Please enter a valid email.

Please enter a valid email.

Subscription failed
Thank you for subscribing!

Please enter a valid email.

Please enter a valid email.

Subscription failed
Thank you for subscribing!

Photo: Scott Kowalchyk/CBS via Getty Images

Major television networks are abandoning audiences for their live shows in an effort to prevent further spread of the novel coronavirus, networks confirmed on Wednesday.

The big picture: 2020 candidates are canceling political rallies out of concern for COVID-19, as sports leagues and teams take similar precautions by barring fans from some of the most highly anticipated sporting events of the year.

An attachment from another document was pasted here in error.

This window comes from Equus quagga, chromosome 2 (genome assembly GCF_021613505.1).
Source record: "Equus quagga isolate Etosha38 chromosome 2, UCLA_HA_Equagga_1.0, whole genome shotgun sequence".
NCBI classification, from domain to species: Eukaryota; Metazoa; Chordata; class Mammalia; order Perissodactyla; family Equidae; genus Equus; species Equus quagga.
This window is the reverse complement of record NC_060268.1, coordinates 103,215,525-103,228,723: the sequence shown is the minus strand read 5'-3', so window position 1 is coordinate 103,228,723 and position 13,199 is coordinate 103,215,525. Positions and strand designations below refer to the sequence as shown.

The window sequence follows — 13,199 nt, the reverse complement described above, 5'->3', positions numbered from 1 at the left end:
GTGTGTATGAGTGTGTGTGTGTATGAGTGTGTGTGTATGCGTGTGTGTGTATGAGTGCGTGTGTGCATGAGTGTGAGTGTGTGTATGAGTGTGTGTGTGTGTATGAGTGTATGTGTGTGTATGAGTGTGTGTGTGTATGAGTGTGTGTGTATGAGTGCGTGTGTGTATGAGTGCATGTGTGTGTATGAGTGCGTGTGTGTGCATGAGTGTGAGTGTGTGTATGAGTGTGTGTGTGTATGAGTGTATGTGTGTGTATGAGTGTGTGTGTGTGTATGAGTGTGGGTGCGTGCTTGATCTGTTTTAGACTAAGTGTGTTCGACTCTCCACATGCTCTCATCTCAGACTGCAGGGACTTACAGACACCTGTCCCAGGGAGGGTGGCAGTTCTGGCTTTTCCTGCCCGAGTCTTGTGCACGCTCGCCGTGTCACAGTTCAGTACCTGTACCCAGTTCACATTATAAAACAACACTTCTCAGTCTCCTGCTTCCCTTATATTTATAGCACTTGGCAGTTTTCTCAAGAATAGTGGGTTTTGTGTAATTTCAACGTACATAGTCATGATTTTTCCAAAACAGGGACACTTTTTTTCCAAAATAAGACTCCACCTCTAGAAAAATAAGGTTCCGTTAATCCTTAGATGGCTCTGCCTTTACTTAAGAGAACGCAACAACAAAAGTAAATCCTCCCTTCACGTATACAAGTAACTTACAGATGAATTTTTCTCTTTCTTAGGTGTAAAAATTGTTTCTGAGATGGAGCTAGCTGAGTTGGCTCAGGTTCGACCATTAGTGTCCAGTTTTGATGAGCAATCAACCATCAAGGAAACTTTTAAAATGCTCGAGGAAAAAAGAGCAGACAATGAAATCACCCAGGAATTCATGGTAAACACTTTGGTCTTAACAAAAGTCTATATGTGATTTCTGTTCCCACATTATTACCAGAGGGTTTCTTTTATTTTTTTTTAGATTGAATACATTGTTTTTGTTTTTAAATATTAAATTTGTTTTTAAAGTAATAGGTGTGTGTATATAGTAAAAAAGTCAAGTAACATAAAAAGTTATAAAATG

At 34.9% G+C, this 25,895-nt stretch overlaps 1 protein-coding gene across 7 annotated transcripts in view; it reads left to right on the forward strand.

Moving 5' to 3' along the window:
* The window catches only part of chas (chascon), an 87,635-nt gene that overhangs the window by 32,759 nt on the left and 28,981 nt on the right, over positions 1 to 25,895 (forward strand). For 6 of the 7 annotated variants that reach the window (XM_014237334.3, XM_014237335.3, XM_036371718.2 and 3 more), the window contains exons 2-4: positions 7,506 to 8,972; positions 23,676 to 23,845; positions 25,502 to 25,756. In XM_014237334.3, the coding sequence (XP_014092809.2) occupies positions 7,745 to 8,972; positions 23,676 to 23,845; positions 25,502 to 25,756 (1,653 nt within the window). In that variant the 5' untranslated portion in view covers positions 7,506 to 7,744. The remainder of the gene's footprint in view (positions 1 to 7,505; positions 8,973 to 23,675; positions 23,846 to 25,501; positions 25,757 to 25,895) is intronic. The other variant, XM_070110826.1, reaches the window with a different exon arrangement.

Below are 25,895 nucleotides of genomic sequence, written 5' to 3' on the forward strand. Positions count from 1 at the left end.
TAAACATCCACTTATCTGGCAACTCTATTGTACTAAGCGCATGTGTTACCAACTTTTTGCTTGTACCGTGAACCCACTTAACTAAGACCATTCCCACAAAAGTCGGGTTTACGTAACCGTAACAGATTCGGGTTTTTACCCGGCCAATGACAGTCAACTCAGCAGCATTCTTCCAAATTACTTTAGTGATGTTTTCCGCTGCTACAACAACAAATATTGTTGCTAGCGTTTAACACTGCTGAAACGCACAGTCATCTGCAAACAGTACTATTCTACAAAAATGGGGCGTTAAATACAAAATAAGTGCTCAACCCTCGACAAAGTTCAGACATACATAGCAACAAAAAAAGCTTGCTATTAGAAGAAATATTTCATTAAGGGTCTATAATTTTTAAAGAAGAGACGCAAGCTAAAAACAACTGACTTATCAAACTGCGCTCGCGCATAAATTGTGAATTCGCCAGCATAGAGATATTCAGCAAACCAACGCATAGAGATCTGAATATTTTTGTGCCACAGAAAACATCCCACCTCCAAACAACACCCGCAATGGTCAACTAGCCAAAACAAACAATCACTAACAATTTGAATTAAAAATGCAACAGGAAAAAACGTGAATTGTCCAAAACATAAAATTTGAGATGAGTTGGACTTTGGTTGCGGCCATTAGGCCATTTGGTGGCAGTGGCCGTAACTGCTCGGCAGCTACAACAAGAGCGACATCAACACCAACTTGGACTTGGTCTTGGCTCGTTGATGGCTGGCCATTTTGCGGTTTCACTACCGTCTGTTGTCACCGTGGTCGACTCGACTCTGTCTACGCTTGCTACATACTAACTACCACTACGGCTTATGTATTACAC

Driving the news: NBC, ABC and CBS all announced measures Wednesday to air late-night television programs, game shows and live daytime talk shows without live audiences.

  • Most of the big broadcast networks are removing audiences from their late-night television shows, sources tell Axios. That includes NBC's "The Tonight Show with Jimmy Fallon" and "Late Night With Seth Meyers" and CBS' "The Late Show with Stephen Colbert."
  • Not all daytime live show audiences are being canceled, but many are. All of ABC's live studio audiences will reportedly go audience-free, including "The View" and "Live With Kelly and Ryan." CBS' daytime talk show "The Talk" still has its audience, but is assessing the situation daily, according to sources.